Between Boyhood and Adulthood

Everybody Wants Some!
(USA, 117 min.)
Written and directed by Richard Linklater
Starring: Blake Jenner, Juston Street, Ryan Guzman, Tyler Hoechlin, Zoey Deutch, J. Quinton Johnson, Temple Baker, Will Brittain
Richard Linklater continues to chart the growth of America’s men with Everybody Wants Some, his youthful, easy-going, and thoroughly enjoyable film that follows the career peak of Boyhood. Linklater considers Everybody Wants Some a “spiritual sequel” to his 1993 stoner comedy Dazed and Confused, but it shares a special affinity with this decade-spanning drama and many other films within his body of work. This fun comedy looks at overgrown boys—manchildren, really—as Linklater’s camera follows Jake (Blake Jenner) through his final days before college as he heads onto campus as one of the new pitchers for the college’s baseball team. As Jake moves into the testosterone-fuelled boarding house reserved strictly for ballplayers, Everybody Wants Some humorously deconstructs the male ethos and jock mentality as Linklater mines the minds of aimless American men.

Everybody Wants Some doesn’t explore much new terrain for Linklater, but it’s easy to see the filmmaker’s growth between slacker comedies. The way Linklater’s camera hugs the floor and glides like a snake around phone lines and water hoses, for example, shows how he’s refined his style and his use of cinematic time and space to take the scripts up a level. Rather than troll the camera along the cheeks of a co-ed (re: Animal House), the film gives an immersive view into a testosterone-laden jungle that’s humid with hormones and cheap beer.

Ditto the turn-of-the-decade atmosphere as the boys of the baseball team lounge express themselves with hand-me-downs from their older brothers’ disco days, pre-80s jock attire, and fugly peach fuzz facial hair. The period tailorings make the time and place of Everybody Wants Some a character unto itself (the costumes by Kari Perkins are especially fun) and the fun, freewheeling atmosphere helps one access this outdated persona—the all-American boy—that endures past its shelf life. Linklater’s always been a good filmmaker, and Dazed and Confused holds up to repeat viewings thanks to the strength of its script and cast, but Everybody Wants Some reminds audiences that the spirit of some of America’s indie pioneers endures through the success and grind through which hits like Boyhood take them.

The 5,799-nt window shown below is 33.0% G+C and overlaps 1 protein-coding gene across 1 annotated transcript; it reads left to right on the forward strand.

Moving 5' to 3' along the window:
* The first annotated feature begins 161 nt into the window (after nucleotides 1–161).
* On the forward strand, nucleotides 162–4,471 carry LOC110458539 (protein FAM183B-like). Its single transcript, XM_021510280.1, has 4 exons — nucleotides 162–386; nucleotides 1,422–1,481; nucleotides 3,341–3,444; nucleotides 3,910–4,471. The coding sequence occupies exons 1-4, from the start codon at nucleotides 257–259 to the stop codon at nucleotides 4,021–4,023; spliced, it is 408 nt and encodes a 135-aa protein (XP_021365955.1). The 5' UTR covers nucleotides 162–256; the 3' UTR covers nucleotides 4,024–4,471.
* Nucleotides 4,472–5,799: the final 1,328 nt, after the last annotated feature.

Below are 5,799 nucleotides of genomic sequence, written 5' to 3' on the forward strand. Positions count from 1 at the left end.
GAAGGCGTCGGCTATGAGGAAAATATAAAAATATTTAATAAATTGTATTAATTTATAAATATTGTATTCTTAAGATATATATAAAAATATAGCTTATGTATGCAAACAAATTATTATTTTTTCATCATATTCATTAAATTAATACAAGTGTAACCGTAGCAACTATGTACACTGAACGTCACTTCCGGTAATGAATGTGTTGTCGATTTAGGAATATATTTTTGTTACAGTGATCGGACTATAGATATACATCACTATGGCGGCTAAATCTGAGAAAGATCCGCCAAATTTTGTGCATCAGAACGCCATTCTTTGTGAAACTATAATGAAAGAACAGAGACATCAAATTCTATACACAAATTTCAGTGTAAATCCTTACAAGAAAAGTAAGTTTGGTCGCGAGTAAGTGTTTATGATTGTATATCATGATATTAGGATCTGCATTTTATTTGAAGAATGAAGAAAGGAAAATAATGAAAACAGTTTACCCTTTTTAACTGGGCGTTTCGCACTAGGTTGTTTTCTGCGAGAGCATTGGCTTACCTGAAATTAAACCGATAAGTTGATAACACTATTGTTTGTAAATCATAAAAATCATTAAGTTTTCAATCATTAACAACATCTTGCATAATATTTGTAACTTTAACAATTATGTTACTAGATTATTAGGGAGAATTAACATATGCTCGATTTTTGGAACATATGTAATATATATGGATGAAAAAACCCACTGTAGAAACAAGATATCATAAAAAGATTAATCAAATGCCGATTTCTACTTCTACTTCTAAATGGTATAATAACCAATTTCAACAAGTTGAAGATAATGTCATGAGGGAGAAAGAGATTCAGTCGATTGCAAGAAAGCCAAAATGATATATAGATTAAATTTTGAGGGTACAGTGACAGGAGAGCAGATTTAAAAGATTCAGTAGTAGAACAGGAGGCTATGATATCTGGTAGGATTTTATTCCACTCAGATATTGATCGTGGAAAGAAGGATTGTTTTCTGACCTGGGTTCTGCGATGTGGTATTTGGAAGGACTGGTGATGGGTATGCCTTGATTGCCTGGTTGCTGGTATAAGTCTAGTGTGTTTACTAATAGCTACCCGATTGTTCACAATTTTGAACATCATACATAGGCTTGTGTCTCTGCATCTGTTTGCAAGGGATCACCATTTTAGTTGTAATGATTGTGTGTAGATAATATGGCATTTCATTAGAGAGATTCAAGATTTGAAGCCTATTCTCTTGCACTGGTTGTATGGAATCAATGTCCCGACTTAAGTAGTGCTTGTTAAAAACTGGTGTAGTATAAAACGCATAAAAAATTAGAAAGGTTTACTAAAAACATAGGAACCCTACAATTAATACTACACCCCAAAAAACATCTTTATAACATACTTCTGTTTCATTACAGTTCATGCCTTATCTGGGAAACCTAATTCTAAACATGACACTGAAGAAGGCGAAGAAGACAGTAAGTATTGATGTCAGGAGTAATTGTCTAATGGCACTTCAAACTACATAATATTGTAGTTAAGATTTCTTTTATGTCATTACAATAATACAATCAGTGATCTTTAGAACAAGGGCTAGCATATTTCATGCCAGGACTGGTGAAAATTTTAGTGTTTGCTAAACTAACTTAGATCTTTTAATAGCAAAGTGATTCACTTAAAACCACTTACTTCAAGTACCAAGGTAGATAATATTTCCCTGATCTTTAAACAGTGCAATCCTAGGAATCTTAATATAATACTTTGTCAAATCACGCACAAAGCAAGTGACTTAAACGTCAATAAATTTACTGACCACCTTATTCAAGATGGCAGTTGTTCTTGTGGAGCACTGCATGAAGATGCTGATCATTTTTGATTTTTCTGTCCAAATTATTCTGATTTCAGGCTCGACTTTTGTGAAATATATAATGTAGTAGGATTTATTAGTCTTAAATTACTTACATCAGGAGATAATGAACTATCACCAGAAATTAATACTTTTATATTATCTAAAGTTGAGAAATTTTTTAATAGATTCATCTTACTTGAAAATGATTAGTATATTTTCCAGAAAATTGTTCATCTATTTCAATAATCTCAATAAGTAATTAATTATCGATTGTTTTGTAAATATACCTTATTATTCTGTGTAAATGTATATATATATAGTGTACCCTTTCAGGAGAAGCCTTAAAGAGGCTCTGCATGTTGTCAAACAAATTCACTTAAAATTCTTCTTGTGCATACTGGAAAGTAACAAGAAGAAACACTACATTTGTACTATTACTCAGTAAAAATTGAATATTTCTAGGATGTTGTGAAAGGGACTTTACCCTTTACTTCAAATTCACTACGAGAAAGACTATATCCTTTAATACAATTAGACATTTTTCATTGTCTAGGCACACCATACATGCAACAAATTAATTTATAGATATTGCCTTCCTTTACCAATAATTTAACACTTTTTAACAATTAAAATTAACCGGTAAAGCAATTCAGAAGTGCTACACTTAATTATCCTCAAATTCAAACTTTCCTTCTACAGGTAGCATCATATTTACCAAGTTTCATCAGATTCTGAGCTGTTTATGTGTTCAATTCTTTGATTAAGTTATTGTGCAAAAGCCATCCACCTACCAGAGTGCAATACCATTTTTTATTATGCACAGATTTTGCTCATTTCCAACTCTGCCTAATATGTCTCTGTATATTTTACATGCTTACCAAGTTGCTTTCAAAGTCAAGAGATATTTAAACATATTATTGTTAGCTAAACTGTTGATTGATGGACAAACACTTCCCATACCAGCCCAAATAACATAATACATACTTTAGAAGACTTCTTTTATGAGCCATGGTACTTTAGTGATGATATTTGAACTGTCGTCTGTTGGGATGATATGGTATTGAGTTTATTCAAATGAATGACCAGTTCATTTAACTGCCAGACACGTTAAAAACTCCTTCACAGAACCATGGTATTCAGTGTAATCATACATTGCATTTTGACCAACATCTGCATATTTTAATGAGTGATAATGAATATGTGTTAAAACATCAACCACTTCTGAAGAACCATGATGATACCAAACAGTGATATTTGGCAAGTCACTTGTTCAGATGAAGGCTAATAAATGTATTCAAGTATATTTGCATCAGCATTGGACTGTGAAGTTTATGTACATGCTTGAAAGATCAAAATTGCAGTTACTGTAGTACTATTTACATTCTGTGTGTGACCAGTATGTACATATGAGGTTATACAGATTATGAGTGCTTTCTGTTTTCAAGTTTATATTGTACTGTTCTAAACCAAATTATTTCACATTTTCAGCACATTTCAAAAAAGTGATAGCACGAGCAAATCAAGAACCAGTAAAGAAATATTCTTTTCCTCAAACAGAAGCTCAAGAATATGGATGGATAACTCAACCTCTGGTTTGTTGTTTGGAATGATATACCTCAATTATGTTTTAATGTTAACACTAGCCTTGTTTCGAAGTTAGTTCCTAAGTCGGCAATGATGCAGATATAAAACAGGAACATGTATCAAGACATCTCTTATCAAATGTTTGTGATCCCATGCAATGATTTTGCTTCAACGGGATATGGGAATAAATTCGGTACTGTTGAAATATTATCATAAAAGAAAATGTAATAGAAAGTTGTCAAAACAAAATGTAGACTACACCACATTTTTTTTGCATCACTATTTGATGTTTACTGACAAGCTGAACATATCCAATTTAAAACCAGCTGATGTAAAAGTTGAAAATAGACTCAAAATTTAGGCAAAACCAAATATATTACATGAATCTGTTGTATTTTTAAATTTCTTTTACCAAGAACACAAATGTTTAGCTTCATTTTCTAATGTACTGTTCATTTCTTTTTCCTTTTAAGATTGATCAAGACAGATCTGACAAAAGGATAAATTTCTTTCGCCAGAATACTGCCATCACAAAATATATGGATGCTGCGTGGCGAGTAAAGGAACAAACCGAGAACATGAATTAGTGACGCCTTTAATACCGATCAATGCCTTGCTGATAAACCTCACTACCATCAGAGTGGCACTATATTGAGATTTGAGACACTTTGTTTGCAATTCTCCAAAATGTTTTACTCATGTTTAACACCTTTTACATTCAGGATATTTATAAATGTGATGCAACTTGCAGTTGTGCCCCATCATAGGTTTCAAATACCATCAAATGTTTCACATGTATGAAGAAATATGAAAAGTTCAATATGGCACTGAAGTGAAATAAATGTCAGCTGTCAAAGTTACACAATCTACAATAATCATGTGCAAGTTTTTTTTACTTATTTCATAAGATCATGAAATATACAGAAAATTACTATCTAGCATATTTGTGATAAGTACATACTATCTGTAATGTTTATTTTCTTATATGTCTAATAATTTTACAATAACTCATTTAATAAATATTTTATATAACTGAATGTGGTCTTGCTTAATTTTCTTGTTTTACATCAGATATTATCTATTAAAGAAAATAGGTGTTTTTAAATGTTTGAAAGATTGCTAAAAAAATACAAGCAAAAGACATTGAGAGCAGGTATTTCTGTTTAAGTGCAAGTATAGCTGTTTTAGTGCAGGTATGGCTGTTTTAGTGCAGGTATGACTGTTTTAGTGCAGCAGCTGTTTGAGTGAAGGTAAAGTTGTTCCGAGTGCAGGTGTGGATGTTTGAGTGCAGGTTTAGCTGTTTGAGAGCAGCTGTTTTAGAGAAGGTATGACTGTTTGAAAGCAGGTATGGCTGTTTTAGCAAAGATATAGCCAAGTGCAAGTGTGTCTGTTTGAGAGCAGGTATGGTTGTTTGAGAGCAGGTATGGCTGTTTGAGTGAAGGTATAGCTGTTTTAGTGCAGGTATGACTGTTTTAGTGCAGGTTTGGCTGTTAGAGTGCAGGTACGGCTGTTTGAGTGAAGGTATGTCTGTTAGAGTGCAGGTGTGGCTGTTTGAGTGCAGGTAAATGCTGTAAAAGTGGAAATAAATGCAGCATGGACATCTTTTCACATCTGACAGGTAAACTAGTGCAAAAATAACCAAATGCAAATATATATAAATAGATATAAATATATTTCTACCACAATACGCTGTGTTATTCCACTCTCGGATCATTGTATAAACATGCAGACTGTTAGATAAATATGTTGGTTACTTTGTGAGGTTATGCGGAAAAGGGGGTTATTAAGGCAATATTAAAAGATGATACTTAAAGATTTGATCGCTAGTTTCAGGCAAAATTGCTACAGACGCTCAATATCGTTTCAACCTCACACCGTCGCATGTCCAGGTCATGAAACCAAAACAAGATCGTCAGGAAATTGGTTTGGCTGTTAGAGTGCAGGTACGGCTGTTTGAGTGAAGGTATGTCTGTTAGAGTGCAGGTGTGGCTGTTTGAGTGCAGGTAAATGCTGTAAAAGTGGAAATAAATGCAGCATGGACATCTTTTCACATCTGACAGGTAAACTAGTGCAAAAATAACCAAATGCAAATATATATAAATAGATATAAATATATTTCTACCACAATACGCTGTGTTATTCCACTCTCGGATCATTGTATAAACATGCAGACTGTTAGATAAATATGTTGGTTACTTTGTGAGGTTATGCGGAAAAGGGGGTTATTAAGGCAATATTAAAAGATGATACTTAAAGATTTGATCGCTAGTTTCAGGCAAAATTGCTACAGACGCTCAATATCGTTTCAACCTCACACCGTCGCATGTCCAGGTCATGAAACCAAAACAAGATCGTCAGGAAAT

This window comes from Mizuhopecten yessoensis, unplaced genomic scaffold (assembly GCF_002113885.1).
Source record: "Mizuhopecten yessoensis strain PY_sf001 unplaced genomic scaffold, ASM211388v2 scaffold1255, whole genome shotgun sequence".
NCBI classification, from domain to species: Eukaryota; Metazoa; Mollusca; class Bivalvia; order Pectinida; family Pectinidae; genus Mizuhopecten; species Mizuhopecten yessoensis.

Jenner is a likable lead and the film uses his relatively bland screen presence remarkably well to show how easily one accepts a stereotype as Jake perceptibly becomes part of the pack. The film gradually peels back layers of his character and reveals that, while he probably is the guy who always charmed a keg party, got the girl, and was named his school Prom King, he’s not necessarily the dumb pretty jock he appears to be. On the other hand, sometimes a guy plays the part he looks, like the country bumpkin Beuter (Will Brittain), while the team captain, McReynolds (Tyler Hoechlin), is a hot-headed sore-loser reared on the myth that winning is everything as resident doofus Jay (Juston Street) steals the show with a performance that belongs on Trailer Park Boys. The characters are often the butt of their own jokes and the young, boisterous cast is game to play up and against stereotypes to challenge the ways in which audiences see cliques on campus and, in some cases, show that there’s more to the person than meets the eye.

There is something profoundly American about the way that Everybody Wants Some uses the nostalgic thrill of baseball to tap into various psyches within the ensemble of privileged male characters. The film doesn’t let them off easy as it watches them pop beer caps and tap coeds’ bottoms: these guys think they’re invincible, but Linklater’s subtle sense of humour implies that they’ll more likely be pumping gas long before Jesse and Celine play Amour if and when Linklater revisits their story. As Everybody Wants Some captures the fun, carefree days between boyhood and adulthood, the aimless humour of the film wonders if some kids will ever grow up. (But no worries if they don’t.)

Everybody Wants Some is now playing in theatres.